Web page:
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Village rises from disastrous typhoon

chinadaily.com.cn | Updated: 2020-11-05

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An aerial view of Taotou village in Hairun sub-district, Taizhou's Sanmen city. [Photo/taizhou.com.cn]

Taotou village in Hairun subdistrict, Taizhou's Sanmen city, exemplifies the saying that out of the depths of misfortune comes bliss. 

Typhoons can cause damage to coastal cities, but sometimes good luck follows disaster.

In August 1997, Sanmen was hit by a typhoon which is believed to have been the strongest in 220 years.

Taotou village was driven to an impasse after the typhoon, as the salinity of more than 260 hectares of fields in the village increased by over 10 percent after being immersed in seawater for more than 40 days. This meant that no crops could be grown on the land for at least three years.

As a result, local villagers were forced to get involved in aquaculture under the leadership of Wang Shuming, the village's deputy Party chief.

In the first year after the typhoon, the output of the aquaculture sector in Taotou exceeded 6 million yuan ($869,565.2), more than 10 times the amount local farmers used to earn from crop farming.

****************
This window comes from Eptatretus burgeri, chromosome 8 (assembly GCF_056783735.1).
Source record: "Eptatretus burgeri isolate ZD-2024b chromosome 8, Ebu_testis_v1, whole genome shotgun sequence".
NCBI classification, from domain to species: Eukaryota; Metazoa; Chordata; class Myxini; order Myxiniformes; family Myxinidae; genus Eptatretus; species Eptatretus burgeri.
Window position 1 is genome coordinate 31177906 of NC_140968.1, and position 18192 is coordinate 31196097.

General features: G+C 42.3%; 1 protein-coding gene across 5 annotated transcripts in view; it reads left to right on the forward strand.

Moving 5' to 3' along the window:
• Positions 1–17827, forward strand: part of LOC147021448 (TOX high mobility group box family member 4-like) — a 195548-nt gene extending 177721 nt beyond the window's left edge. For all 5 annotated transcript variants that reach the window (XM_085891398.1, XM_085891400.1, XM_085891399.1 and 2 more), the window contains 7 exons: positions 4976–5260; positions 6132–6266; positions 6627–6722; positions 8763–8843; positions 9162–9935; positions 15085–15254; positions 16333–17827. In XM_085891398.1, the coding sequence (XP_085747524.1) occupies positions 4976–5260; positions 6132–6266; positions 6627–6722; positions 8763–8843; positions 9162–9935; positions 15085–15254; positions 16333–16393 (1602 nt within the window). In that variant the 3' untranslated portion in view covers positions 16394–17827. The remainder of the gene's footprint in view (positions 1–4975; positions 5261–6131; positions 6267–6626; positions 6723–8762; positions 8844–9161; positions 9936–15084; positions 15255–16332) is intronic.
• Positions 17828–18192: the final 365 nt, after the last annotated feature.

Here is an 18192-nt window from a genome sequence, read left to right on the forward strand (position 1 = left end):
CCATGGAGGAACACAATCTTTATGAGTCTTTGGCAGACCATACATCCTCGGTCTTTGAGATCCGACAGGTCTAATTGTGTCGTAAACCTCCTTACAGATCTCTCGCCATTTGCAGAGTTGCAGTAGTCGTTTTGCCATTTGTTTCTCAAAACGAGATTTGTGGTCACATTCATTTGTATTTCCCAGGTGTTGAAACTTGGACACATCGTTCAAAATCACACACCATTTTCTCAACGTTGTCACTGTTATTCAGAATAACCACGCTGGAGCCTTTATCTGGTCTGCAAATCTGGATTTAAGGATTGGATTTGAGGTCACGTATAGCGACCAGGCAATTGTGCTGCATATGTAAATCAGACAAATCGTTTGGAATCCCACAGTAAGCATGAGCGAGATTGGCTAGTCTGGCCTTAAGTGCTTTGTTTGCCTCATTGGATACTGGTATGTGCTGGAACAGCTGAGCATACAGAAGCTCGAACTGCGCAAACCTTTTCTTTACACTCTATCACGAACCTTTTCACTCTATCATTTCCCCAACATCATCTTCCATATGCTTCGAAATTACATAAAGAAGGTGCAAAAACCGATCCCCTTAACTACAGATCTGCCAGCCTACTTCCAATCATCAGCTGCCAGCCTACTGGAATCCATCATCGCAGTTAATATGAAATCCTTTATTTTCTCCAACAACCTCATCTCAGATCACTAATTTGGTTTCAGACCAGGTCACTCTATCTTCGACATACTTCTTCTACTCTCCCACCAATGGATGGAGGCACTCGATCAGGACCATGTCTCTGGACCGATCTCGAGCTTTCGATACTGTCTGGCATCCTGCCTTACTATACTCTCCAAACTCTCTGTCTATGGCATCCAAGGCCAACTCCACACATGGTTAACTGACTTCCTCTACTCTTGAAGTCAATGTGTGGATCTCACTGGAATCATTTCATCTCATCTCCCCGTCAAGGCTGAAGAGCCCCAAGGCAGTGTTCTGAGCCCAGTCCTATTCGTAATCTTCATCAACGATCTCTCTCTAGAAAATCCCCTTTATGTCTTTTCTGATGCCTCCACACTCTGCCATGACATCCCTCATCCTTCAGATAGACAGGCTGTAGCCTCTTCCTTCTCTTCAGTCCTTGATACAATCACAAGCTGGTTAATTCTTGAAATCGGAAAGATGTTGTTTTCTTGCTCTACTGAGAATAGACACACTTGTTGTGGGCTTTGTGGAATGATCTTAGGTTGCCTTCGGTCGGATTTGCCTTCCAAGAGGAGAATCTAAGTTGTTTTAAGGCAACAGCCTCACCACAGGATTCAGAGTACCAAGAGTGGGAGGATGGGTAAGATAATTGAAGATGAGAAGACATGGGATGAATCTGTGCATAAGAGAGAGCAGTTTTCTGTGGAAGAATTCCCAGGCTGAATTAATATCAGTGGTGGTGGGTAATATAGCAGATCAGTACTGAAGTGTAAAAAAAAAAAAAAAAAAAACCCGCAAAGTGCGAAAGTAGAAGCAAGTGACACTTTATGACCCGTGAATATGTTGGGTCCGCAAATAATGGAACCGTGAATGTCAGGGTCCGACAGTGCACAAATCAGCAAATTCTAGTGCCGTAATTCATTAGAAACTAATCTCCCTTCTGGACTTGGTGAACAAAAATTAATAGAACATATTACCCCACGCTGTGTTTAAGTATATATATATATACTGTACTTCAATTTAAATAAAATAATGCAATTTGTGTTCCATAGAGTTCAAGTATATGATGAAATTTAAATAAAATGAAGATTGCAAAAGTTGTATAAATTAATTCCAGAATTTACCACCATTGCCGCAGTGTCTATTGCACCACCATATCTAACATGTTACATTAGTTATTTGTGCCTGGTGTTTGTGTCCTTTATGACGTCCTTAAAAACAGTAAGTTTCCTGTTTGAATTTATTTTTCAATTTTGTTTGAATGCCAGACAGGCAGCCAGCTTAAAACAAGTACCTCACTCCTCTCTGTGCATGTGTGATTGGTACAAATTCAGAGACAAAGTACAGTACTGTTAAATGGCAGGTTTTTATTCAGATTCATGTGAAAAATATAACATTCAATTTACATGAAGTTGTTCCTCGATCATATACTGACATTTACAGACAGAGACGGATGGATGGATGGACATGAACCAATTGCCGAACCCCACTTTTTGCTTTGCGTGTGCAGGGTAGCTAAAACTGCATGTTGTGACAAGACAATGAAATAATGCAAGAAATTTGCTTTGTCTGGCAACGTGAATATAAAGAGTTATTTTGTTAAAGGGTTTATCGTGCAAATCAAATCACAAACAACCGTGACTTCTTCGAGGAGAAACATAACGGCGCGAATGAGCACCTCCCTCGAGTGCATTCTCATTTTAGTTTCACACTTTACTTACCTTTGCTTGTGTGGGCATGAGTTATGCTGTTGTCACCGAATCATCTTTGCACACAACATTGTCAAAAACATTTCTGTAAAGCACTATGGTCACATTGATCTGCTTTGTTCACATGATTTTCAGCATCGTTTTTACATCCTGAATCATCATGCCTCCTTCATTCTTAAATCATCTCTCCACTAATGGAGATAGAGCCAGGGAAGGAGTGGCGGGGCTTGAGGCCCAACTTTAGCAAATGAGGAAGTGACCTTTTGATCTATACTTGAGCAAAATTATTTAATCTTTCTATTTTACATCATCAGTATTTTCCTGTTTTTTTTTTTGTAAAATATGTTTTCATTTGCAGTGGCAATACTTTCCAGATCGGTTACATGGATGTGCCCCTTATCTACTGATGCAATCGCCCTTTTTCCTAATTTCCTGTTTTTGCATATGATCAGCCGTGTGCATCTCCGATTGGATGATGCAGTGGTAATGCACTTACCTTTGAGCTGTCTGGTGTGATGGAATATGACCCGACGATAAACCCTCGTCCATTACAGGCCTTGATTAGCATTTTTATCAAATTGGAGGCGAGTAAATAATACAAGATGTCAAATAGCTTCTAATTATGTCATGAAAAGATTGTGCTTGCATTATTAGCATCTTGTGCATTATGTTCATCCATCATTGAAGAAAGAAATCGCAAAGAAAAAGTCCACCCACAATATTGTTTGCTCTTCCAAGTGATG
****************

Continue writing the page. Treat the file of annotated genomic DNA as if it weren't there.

In 2012, the output value had jumped to 100 million yuan, with per capita income among the villagers jumping to $10,000.

In recent years, the village has also rented more than 2,000 hectares of land in Malaysia to farm blue crabs with an estimated output value of 100 million yuan, according to the village's Party chief Lin Houyi.

As one of the largest villages of the She minority, Taotou is home to 185 people in 48 households.

A dazzling array of tourism facilities featuring the She minority culture have been erected in the village, transforming it into a new hit rural tourism destination for nearby visitors.